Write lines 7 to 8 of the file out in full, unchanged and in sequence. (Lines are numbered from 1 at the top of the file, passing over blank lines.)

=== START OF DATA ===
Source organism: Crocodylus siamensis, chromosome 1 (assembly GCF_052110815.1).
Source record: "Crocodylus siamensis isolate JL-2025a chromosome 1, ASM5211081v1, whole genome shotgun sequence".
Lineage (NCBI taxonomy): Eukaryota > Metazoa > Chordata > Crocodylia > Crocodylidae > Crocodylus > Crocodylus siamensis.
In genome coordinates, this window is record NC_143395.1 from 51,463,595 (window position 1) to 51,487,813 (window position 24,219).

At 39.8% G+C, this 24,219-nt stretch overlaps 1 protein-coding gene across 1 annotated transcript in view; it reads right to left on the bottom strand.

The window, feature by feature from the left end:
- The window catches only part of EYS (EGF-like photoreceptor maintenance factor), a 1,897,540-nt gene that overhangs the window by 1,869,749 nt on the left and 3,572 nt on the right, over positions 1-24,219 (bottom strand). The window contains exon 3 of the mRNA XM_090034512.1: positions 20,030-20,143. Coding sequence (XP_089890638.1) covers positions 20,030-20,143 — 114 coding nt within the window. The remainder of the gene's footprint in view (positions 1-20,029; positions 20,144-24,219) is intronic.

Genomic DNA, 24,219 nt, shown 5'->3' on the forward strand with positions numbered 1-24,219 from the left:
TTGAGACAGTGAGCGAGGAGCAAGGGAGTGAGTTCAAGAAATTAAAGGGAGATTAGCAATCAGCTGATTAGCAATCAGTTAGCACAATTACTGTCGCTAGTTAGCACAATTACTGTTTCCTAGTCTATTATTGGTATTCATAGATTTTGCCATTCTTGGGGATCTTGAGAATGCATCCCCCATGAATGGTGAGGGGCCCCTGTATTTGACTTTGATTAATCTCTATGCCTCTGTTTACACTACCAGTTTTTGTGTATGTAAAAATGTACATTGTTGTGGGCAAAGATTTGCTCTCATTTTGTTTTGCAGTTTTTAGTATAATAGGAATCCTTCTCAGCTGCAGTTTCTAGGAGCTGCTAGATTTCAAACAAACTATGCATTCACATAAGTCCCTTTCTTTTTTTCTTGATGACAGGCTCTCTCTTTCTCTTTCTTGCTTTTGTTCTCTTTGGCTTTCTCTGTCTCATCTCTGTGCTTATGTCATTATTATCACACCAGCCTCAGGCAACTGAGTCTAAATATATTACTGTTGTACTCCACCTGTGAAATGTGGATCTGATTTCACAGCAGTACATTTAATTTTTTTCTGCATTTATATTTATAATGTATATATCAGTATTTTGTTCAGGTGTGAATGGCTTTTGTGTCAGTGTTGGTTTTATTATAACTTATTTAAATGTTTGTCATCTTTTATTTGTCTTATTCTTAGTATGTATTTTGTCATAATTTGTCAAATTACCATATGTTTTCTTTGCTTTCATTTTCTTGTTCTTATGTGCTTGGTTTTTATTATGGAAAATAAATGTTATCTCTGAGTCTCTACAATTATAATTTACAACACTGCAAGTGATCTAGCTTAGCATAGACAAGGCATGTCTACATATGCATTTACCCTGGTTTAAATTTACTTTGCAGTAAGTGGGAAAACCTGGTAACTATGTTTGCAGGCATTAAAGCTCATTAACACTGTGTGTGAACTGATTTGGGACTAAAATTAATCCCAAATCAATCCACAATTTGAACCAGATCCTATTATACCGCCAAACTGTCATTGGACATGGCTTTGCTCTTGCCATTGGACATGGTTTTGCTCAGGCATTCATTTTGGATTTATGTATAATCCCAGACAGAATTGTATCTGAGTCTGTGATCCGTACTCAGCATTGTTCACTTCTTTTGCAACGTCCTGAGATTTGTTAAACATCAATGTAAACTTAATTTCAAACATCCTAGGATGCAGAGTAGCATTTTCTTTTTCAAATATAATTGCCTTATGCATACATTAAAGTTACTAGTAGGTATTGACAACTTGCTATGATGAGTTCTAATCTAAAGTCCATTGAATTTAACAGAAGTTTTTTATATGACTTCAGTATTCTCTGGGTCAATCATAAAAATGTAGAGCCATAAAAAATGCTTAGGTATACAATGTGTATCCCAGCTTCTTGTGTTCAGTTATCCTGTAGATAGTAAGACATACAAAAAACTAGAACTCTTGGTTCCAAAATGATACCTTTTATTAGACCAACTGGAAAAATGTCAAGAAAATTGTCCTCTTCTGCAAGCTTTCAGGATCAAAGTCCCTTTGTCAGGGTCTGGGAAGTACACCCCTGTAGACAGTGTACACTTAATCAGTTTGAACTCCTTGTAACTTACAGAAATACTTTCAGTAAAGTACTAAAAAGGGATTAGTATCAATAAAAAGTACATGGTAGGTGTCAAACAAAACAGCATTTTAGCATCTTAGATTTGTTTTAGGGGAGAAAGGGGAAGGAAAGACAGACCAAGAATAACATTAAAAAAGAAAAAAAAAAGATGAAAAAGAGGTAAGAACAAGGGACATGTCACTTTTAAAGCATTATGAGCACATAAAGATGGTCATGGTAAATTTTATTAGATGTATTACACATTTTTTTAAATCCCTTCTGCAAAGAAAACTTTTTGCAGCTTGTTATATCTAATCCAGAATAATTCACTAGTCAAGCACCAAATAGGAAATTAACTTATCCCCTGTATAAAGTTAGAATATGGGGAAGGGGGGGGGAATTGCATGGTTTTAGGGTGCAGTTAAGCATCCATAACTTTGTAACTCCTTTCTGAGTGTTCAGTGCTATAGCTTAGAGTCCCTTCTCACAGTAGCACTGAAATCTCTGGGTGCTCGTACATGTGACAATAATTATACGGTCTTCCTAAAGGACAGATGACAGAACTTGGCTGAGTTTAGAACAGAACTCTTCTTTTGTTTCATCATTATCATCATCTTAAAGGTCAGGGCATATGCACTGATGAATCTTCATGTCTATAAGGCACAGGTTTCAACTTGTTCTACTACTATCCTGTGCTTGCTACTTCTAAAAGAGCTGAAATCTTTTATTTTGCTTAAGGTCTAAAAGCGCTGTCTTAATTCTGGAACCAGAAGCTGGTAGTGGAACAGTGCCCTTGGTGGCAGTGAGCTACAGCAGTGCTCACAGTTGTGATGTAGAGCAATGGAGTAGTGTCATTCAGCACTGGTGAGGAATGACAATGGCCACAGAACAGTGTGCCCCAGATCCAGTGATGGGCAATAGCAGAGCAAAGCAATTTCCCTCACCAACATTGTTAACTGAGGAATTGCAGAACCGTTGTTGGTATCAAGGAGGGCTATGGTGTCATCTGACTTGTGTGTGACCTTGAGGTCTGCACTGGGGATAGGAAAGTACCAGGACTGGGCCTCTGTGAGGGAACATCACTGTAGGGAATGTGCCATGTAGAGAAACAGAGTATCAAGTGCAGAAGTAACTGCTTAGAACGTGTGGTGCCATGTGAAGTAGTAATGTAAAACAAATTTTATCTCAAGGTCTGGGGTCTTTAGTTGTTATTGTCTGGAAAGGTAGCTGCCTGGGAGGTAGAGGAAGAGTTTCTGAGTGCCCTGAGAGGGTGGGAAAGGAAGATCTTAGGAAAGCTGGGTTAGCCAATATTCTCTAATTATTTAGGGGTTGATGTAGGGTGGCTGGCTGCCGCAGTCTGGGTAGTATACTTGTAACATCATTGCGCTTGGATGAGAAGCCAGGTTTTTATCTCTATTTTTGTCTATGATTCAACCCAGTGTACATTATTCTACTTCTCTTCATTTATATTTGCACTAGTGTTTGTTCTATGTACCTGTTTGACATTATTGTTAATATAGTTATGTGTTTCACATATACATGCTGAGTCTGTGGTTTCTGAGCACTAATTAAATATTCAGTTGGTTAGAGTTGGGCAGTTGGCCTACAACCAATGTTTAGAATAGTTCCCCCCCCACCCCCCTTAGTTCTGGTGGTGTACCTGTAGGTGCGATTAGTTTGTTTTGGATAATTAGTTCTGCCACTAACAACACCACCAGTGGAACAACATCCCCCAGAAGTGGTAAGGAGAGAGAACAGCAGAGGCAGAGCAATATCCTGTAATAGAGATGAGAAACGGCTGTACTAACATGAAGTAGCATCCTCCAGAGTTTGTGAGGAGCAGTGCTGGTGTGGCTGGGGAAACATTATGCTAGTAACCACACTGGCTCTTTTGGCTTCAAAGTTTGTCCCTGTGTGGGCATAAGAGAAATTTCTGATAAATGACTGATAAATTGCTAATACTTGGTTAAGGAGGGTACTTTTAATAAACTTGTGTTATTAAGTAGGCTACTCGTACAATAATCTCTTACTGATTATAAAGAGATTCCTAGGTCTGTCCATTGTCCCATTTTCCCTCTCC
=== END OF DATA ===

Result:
- The window catches only part of EYS (EGF-like photoreceptor maintenance factor), a 1,897,540-nt gene that overhangs the window by 1,869,749 nt on the left and 3,572 nt on the right, over positions 1-24,219 (bottom strand). The window contains exon 3 of the mRNA XM_090034512.1: positions 20,030-20,143. Coding sequence (XP_089890638.1) covers positions 20,030-20,143 — 114 coding nt within the window. The remainder of the gene's footprint in view (positions 1-20,029; positions 20,144-24,219) is intronic.

Genomic DNA, 24,219 nt, shown 5'->3' on the forward strand with positions numbered 1-24,219 from the left: